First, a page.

Molecular Vision 2011; 17:2776-2781 <>
Received 3 October 2011 | Accepted 19 October 2011 | Published 25 October 2011

A novel PIKFYVE mutation in fleck corneal dystrophy

Andreas Kotoulas,1,2 Haris Kokotas,3 Konstantinos Kopsidas,2 Konstantinos Droutsas,2 Maria Grigoriadou,3 Hasret Bajrami,4 Daniel F. Schorderet,4,5,6 Michael B. Petersen3

The first two authors contributed equally to this work

1Department of Ophthalmology, General Hospital of Nafplio, Greece; 21st Department of Ophthalmology, Athens University Medical School, General Hospital “G. Gennimatas,” Greece; 3Department of Genetics, Institute of Child Health, Athens, Greece; 4Institute for Research in Ophthalmology, Sion, Switzerland; 5Department of Ophthalmology, University of Lausanne, Lausanne, Switzerland; 6Faculty of Life Sciences, Ecole Polytechnique Fédérale de Lausanne and University of Lausanne, Lausanne, Switzerland

Correspondence to: Haris Kokotas, Ph.D., Department of Genetics, Institute of Child Health, ‘Aghia Sophia’ Children’s Hospital, Athens 11527, Greece; Phone: +30 213 2037 333; FAX: +30 210 7700 111; email:


Purpose: To report the findings of the clinical and molecular evaluation in a Greek family with fleck corneal dystrophy (CFD).

Methods: A 58-year-old woman was seen on routine ophthalmic examination and diagnosed as having CFD. All available family members were examined to evaluate the clinical findings and inheritance of the disease. Twenty members of the family in five generations underwent slit-lamp examination. Eleven were females and nine males, aged from two years to 85 years old. Blood samples were available from four patients with CFD and seven unaffected relatives, and the DNAs were subjected to molecular screening of the phosphoinositide kinase, five finger-containing (PIKFYVE) gene by direct sequencing or denaturing high performance liquid chromatography (DHPLC).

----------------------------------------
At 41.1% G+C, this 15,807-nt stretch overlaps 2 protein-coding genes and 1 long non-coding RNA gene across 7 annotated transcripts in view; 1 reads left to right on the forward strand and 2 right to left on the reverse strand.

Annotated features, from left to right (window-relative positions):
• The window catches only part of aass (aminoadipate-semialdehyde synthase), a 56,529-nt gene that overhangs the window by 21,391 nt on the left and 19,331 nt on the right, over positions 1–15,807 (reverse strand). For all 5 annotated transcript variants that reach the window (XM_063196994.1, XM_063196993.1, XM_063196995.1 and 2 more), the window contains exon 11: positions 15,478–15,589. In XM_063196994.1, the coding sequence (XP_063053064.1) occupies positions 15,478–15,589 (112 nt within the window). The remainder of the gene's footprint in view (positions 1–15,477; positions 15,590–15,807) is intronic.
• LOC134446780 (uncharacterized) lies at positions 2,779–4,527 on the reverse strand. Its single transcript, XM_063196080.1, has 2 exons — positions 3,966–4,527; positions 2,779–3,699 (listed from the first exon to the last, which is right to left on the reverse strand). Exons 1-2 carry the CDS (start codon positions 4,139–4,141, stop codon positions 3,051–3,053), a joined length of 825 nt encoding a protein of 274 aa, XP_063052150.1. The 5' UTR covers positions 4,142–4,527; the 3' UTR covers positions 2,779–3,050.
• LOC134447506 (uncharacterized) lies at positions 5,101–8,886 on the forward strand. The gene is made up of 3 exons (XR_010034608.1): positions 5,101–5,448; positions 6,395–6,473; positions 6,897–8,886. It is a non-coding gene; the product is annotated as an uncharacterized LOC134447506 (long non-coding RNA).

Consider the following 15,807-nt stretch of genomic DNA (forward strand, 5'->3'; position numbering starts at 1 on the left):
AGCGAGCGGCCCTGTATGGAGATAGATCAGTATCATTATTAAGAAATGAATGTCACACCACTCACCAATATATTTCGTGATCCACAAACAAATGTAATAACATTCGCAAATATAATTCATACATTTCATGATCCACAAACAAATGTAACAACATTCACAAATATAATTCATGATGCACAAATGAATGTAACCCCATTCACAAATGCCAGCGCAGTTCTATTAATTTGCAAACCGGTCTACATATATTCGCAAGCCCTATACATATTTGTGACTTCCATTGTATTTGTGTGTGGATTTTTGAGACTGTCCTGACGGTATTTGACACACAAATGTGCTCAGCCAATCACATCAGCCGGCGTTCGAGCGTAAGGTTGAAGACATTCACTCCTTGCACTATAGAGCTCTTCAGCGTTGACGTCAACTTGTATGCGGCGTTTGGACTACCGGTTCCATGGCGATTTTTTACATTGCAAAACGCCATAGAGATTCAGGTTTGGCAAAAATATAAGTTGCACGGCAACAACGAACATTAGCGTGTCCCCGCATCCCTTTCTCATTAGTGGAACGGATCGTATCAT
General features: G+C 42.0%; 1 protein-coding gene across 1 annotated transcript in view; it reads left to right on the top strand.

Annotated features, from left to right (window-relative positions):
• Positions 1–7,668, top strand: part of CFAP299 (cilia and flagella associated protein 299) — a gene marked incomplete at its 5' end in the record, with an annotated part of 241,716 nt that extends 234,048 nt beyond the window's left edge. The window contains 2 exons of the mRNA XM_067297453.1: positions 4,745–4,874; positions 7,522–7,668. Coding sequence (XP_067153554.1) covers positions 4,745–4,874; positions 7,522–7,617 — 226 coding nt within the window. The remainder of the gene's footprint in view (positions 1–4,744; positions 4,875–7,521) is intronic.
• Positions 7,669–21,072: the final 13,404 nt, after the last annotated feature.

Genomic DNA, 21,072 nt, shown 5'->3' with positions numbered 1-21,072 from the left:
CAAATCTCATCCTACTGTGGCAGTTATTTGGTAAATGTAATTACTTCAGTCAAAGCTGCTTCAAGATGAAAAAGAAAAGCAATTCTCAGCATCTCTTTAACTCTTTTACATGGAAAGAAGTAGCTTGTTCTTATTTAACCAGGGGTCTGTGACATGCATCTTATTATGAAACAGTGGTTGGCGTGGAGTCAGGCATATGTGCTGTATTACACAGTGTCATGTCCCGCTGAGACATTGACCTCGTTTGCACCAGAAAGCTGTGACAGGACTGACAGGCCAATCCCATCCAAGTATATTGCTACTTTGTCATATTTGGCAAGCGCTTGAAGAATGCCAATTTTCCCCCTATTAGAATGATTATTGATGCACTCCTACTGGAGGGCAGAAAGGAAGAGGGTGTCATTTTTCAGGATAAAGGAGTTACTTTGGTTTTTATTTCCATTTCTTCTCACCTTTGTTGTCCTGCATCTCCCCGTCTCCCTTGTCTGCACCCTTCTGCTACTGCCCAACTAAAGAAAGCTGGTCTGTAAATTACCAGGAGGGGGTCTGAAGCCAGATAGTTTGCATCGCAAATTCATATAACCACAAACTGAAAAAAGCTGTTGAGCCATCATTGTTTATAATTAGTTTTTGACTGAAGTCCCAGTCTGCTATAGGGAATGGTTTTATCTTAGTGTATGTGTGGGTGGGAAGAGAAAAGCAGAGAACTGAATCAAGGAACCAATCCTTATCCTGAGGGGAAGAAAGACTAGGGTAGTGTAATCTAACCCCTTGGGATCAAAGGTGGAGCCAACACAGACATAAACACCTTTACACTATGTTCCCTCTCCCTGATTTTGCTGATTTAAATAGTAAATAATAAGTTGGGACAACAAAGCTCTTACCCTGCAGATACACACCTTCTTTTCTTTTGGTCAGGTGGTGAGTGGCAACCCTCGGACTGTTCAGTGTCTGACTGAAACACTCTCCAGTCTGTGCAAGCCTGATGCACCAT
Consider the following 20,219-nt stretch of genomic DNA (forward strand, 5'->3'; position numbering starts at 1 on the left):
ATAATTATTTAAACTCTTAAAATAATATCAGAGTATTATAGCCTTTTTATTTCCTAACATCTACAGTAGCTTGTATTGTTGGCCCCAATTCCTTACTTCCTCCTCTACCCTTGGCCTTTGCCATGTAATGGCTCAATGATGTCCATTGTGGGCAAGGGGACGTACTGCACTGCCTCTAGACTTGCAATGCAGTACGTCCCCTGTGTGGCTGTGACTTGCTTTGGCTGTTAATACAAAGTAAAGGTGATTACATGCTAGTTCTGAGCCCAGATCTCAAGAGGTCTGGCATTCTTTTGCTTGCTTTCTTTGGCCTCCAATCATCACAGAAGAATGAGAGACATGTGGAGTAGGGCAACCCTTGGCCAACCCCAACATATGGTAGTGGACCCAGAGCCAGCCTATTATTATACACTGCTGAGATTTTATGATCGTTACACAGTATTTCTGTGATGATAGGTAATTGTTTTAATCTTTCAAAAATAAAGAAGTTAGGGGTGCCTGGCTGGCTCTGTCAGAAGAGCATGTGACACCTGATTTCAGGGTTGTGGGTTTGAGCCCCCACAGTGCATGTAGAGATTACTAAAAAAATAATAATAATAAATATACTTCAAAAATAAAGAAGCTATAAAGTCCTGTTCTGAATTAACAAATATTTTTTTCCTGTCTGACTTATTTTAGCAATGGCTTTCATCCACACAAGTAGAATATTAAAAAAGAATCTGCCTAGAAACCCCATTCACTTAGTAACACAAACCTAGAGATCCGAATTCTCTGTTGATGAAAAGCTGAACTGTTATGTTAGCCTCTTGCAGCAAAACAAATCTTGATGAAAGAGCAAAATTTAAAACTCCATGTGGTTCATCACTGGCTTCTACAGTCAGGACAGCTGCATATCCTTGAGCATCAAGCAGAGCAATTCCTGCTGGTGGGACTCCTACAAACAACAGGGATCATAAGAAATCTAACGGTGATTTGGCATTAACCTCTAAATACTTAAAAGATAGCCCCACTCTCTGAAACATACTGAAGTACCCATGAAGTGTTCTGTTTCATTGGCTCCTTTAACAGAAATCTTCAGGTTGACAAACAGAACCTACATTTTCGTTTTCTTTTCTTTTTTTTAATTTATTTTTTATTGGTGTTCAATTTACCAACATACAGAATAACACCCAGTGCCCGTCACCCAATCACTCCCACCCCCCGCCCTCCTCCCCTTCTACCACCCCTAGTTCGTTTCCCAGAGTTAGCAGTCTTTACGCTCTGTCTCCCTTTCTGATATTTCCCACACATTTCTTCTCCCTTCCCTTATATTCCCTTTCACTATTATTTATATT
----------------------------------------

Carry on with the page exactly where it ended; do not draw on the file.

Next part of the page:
Results: The clinical evaluation revealed six family members (five females and one male) with CFD. In two CFD patients early cataract formation was noticed. All patients affected with the corneal dystrophy were asymptomatic. The molecular analyses demonstrated the existence of a novel c.3060–3063delCCTT (p.P968Vfs23) mutation in PIKFYVE in all CFD patients tested but in none of the six unaffected family members. No molecular screening was performed in the seventh unaffected member as the causative mutation was clearly transmitted from his affected wife to his affected son.

Conclusions: We report on the clinical and molecular findings of a five generation Greek family with CFD and we conclude that the novel c.3060–3063delCCTT (p.P968Vfs23) mutation in PIKFYVE, which segregated with the disease, was the causative mutation in this family.